• How to find inexpensive land that, with a little work, can be perfect for homesteading.
  • How the proper view of budgeting can place a homesteader on the path to success.
  • How he “gets by” without having a lot of things Americans take for granted.
  • How he earns money off-grid, and how you can, too.

If you’ve ever wanted to homestead but didn’t think you could afford it, or if you simply want to learn new ways to save money, then this week’s show is for you!

How To Make Your Own Flea Repellent

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How To Make Your Own Flea Repellent Making your own flea repellent will not kill those pesky fleas, but it does a dandy job of keeping her less full of them after we bathe her and apply that awful toxic vet-obtained goo. I know its winter but they are still lurking around, this is a …

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Trash Can Storm Shelter

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Trash Can Storm Shelter Laura Nell Britton shows one her inventions, the trashcan tornado shelter, at her Rolling Greens mobile home park home on Friday, July 15, 2011. She buried two trash cans, surrounded them with cement and furnished them with pillows and storm supplies click here to read and see how she made this …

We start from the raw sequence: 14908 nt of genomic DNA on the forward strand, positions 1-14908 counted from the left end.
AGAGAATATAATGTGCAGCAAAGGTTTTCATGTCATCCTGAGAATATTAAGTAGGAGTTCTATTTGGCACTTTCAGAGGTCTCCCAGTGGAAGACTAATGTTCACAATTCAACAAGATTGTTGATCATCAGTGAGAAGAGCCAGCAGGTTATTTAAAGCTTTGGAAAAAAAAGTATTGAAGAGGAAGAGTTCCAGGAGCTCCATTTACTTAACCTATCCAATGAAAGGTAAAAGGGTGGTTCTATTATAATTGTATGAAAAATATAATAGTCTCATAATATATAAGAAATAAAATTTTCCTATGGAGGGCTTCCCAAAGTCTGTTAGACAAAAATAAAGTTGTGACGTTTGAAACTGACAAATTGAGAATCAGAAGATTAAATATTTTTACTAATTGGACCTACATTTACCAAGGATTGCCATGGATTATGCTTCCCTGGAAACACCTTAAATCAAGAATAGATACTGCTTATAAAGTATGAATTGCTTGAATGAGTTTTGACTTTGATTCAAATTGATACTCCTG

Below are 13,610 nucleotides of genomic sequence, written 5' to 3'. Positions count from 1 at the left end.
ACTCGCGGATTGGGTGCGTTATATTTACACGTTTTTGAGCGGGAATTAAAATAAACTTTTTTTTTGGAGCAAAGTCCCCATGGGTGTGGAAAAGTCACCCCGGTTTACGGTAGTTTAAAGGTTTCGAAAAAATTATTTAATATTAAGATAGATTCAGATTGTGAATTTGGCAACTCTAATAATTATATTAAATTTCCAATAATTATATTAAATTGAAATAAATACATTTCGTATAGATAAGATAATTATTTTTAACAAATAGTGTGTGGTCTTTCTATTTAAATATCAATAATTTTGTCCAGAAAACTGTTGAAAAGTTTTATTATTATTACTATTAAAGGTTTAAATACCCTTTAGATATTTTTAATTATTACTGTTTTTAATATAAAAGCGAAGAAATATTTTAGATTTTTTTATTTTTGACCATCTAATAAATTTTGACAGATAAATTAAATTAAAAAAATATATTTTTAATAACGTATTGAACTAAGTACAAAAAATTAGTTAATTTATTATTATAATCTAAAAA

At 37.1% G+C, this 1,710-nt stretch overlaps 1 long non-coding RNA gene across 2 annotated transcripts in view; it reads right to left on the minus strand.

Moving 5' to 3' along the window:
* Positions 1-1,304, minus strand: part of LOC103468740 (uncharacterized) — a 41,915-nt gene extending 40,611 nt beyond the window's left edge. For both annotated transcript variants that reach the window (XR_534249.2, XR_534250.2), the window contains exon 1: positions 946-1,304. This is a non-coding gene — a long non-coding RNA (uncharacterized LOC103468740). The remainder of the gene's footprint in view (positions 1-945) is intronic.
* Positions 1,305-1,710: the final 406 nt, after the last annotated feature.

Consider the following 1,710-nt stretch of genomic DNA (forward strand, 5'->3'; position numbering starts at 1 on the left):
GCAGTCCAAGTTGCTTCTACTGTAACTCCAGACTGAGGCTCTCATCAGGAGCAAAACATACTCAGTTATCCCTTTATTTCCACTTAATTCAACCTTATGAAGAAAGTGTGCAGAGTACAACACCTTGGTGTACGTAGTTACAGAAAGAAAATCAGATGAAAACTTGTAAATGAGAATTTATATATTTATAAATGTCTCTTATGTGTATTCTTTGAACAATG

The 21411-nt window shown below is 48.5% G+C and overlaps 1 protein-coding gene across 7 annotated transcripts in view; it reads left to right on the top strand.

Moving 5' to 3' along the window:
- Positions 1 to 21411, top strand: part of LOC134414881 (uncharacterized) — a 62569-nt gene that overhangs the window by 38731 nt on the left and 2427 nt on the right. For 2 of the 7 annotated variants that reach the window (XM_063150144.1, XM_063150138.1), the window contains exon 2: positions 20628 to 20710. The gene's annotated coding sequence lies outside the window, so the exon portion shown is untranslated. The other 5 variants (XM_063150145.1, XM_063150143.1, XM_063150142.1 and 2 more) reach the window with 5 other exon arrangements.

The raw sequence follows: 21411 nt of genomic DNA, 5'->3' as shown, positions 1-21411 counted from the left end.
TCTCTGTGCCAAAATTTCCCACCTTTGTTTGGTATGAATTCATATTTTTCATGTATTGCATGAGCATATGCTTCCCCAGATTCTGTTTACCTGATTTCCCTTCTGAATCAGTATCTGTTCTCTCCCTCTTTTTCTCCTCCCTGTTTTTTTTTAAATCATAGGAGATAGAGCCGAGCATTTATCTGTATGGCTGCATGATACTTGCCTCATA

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20 Quick and Cheap Ways to Prep for an EMP

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20 Quick and Cheap Ways to Prep for an EMP If you haven’t experienced the effects of an EMP, it’s hard to believe that it could be a real threat to our way of life. Our planet has made extremely rapid progress in technology and thus, we have generations of people who have become truly … Continue reading 20 Quick and Cheap Ways to Prep for an EMP

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How to Stockpile Food and Other Goods Cheaply

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How to Stockpile Food and Other Goods Cheaply Stockpiling can be an enormously expensive task if you go about it in the wrong way. Even if you’re doing all that you can to keep costs down, if you’re stockpiling for a big family, it can still be exceptionally pricey to get your stockpiles to where …

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Good, Cheap Knives